Videos uploaded by user “Shmoop”
Scansion 101 by Shmoop
This video explains how to scan and diagram a poem or other work of literature for meter and line length and identifies the metrical description of lines from Richard III and The Song of Hiawatha. What are the different names for the patterns in language? Why should we care about scanning poetry? What’s Iambic Pentameter, anyway? Check out our Shmoopy definition of Scansion here: http://www.shmoop.com/literature-glossary/scansion.html Roses are red, poems are Shmooped. Want to know more about poetry? Here's our poetry page! http://www.shmoop.com/poetry/
Views: 89972 Shmoop
The Odyssey Summary by Shmoop
On his ten-year journey home from the Trojan War, Odysseus runs into everything from sirens to sea monsters to seductresses. Such is life when you anger the sea god Poseidon while trying to sail home (pro tip: not a smart move). Thank the gods for Athena. And don’t even get us started on what he finds when he finally makes it back to Ithaca.
Views: 29745 Shmoop
Othello Summary by Shmoop
http://www.shmoop.com/othello/summary.html This video provides a summary of Othello, as told by Iago, a conniving man who weaves a convoluted web of lies to take down the successful moor Othello. What comes next? Well, deception, fighting, and murder, for a start. Plus, there’s a handkerchief in there somewhere.
Views: 44349 Shmoop
How To Write A Killer Thesis Statement by Shmoop
How are serial killers and great thesis statements have similar? They both have strength, clarity of purpose, specific targets, and an interesting story. Thankfully for your teacher the resemblance stops there. Learn more about writing on our website: http://www.shmoop.com/essay-lab/
Views: 434339 Shmoop
Wuthering Heights Summary by Shmoop
Heathcliff may not be as much of a romantic hero as Mr. Darcy, but you'll fall in love with him all the same. If you tend to love self-serving and revengeful brooders, that is. Check out our learning guide to get the broader scoop on Wuthering Heights: http://www.shmoop.com/wuthering-heights/summary.html
Views: 67038 Shmoop
A Rose For Emily by Shmoop
What? She gets a rose and we don't? Who is this Emily person anyway? What's she done to deserve such a delightful, aromatic gift? http://www.shmoop.com/a-rose-for-emily/
Views: 16137 Shmoop
Inductive VS Deductive Reasoning by Shmoop
There are two different ways to use reasoning: deductive and inductive. Deductive reasoning starts with a general theory, statement, or hypothesis and then works its way down to a conclusion based on evidence. Inductive reasoning starts with a small observation or question and works it's way to a theory by examining the related issues. Writing Guide: http://www.shmoop.com/essay-lab/
Views: 380725 Shmoop
The Merchant of Venice Summary by Shmoop
We tend to think of Shakespeare as the timeless author who did nothing but craft beautiful, hilarious plays for our enjoyment. However, the fact is that he was a human being affected by the attitudes and beliefs of his time, just like the rest of us. Sorry to burst your Shakespearean bubble of bliss! For more Shakespeare gooides, check out: http://www.shmoop.com/william-shakespeare/ More learning fun can be found by exploring our website: http://www.shmoop.com
Views: 80906 Shmoop
The Wanderer by Shmoop
You'll never guess what this Old English poem is about. Oh... yeah. It is about some dude who wanders around a lot. Wait, have you read it before? http://www.shmoop.com/the-wanderer/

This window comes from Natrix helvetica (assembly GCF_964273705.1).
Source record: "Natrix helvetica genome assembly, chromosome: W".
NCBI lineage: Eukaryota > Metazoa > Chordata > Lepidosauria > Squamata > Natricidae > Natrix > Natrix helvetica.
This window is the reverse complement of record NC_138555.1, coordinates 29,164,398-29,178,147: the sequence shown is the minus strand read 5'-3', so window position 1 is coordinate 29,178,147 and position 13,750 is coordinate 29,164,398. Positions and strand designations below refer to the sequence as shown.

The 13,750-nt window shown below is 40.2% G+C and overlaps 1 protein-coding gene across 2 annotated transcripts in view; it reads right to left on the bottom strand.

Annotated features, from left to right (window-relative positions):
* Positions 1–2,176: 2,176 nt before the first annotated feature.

Views: 10658 Shmoop
Animal Farm Summary by Shmoop
Figurative sense is your prerogative.
Views: 54530 Shmoop
Improper Fractions and Mixed Numbers by Shmoop
Meet our gang of fraction friends: proper fractions, improper fractions, and mixed numbers. Learn how to convert improper fractions to and from mixed numbers. Warning: even though some of these numbers may be tiny, they've got big personalities. Come check out our math guide for more helpful tips on improper fractions and mixed numbers. http://www.shmoop.com/fractions-decimals/mixed-numbers-improper-fractions.html
Views: 489544 Shmoop
Either/or, Neither/nor and both/and by Shmoop
This video covers how to use either/or, neither/nor, and both/and. How do these word pairs change the meaning of a sentence? Do we use singular or plural verbs? Learn more about grammar on our website: http://www.shmoop.com/courses/grammar-rules-intro/
Views: 29313 Shmoop
Hades (Pluto) by Shmoop
How would you like to spend your honeymoon in the Land of the Dead, surrounded by lost souls and despair? What, not the romantic vacation you were imagining? Unfortunately for Hades, Persephone would agree with you all too eagerly. Check out more Greek Mythology at: http://www.shmoop.com/mythology/ http://www.shmoop.com/hades-pluto/
Views: 3960 Shmoop
The Crucible Summary by Shmoop
The broken-hearted Abigail takes her revenge. You might never want to break-up with someone again after this video, so make sure the next person is the right one! http://www.shmoop.com/crucible/summary.html
Views: 75761 Shmoop
Good vs. Well by Shmoop
This video explains the difference between good and well—and, more importantly, when to use each one. Visit our website for more on grammar: http://www.shmoop.com/courses/grammar-rules-intro/
Views: 15085 Shmoop
Power in Literature, Short Stories Part 4: Plot
What is plot? What does a plot look like? This video explores the role of the plot in literature and uses Freytag’s Pyramid to outline the plot of Ray Bradbury’s short story "The Veldt" from exposition to dénouement.
Views: 70121 Shmoop
Jane Eyre Summary by Shmoop
This video covers the plot of Jane Eyre, a novel by Charlotte Brontë. In it, Jane Eyre, an orphan-turned-governess with a miserable childhood falls in love with her new boss, Mr. Rochester. He has it all: looks, money, a crazy wife locked up in the attic. What’s a girl to do? http://www.shmoop.com/jane-eyre/
Views: 38598 Shmoop
The Aeneid by Shmoop
Aeneas goes from minor character to creator of Rome, the city that conquered the world. We wonder what Virgil could have done for Robin, Batman's perpetual sidekick. http://www.shmoop.com/aeneid/